Indigenous Deaths in Custody Double Over The Decade

Since 2007 Indigenous deaths in police custody have doubled with 2023 as the deadliest year on record for First Nations people in prison. The recently published report released by The Australian Institute of Criminology, shed light on this, with over 556 Indigenous deaths in custody in the 32 years since the Royal Commission into Aboriginal Deaths in Custody. 

Between July 1, 2022, and June 30, 2023, a total of 21 Indigenous prisoners lost their lives while incarcerated. This marks the highest death-in-custody toll since 1980. Further, this report highlighted the deaths of 11 individuals who were unsentenced at the time of their passing. 

The report has additionally highlighted that New South Wales is the most likely place for someone to die while being arrested, held or pursued.

Ashleigh Buckett - an associate legal director at the National Justice Project said that the government was slow to respond to a royal commission on Aboriginal deaths in custody and emphasised the necessity for change. 

"There have been over 500 Aboriginal deaths in custody since 1991, but only a handful of prosecutions," she said.

"The government already has the recommendations to guide its response, the question now is whether it has the will."

These findings have sparked calls from human rights campaigners to address and reduce incarceration rates across the nation. 

The National Justice Project and around 40 other groups are pushing for reforms, basing their recommendations on those introduced in Denver, Colorado, where licensed mental health clinicians work in partnership with the Denver Police Department, responding to calls involving people who suffer from mental illness and/or co-occurring substance use issues.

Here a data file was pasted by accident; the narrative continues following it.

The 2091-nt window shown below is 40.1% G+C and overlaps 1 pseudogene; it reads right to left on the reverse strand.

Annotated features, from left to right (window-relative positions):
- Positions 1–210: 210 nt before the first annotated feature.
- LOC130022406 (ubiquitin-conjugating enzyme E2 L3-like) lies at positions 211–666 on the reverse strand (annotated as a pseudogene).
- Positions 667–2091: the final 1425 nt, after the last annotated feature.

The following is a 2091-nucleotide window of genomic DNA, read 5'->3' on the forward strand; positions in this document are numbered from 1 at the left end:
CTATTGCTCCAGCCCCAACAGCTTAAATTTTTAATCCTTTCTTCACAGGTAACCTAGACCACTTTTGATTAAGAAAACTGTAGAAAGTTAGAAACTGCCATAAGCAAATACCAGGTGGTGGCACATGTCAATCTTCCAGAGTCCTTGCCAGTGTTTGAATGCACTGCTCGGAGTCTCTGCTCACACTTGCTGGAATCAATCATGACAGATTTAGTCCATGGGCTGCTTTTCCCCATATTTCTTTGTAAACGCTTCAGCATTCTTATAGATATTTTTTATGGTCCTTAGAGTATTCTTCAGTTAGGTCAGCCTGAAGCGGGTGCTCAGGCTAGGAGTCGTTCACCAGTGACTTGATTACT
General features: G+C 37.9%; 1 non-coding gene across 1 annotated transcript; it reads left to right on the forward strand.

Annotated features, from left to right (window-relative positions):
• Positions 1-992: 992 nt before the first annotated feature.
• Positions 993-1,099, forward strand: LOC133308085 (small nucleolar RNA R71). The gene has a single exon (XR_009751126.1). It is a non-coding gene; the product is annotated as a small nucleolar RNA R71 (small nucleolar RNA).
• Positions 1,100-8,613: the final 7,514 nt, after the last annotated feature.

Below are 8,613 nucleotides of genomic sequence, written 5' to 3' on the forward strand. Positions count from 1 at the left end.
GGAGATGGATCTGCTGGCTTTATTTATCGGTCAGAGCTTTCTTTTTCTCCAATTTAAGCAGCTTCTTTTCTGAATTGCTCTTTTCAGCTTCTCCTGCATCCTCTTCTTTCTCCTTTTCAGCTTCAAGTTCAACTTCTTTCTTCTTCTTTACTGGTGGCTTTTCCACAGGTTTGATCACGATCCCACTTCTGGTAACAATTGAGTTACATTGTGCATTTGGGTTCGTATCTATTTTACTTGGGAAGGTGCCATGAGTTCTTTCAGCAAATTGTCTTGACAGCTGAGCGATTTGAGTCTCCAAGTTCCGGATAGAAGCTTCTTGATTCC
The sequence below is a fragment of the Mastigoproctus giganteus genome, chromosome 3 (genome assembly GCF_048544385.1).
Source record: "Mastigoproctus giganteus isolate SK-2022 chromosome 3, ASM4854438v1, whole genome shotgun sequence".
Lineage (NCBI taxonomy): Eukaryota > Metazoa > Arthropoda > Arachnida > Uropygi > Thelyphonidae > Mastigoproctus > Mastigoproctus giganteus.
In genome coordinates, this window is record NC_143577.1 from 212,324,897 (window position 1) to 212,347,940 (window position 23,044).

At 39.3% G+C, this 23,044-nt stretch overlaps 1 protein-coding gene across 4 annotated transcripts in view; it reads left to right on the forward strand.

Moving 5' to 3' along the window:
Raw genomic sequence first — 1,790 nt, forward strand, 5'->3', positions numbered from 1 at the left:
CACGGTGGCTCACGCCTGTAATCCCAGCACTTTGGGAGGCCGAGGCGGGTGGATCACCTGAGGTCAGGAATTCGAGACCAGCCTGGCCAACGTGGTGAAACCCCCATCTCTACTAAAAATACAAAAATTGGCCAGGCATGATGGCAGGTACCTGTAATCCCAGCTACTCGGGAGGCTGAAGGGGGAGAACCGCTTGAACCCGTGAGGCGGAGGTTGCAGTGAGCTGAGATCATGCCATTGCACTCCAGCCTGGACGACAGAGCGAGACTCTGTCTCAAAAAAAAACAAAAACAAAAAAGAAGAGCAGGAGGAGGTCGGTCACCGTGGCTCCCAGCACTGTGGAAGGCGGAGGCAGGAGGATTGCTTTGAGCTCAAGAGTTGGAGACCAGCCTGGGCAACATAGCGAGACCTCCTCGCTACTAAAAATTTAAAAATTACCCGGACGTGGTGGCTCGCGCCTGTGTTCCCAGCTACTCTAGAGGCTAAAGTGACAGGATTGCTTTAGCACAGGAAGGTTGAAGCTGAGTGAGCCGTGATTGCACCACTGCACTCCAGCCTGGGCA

Additionally, human rights groups have highlighted the great toll these deaths have on families and communities. 

Narungga woman Cheryl Axleby, co-chair of Change the Record has also commented on this report: 

“First Nations people are dying in police and prison cells because of discriminatory policies, which see us arrested at extraordinary rates, and the discriminatory treatment we are subjected to by police and prison authorities”

Lawyer George Newhouse also from the National Justice Project has stated:

"Police are not equipped or trained to de-escalate sensitive situations, their culture and training is focused on law enforcement," Mr Newhouse said.

"Often this is done through the use of force, violence and weapons, which has led to a spate of deaths this year.

"Although the findings may be that the police response was justified, such high numbers of deaths in custody suggest that there's something systemically wrong with policing in this nation."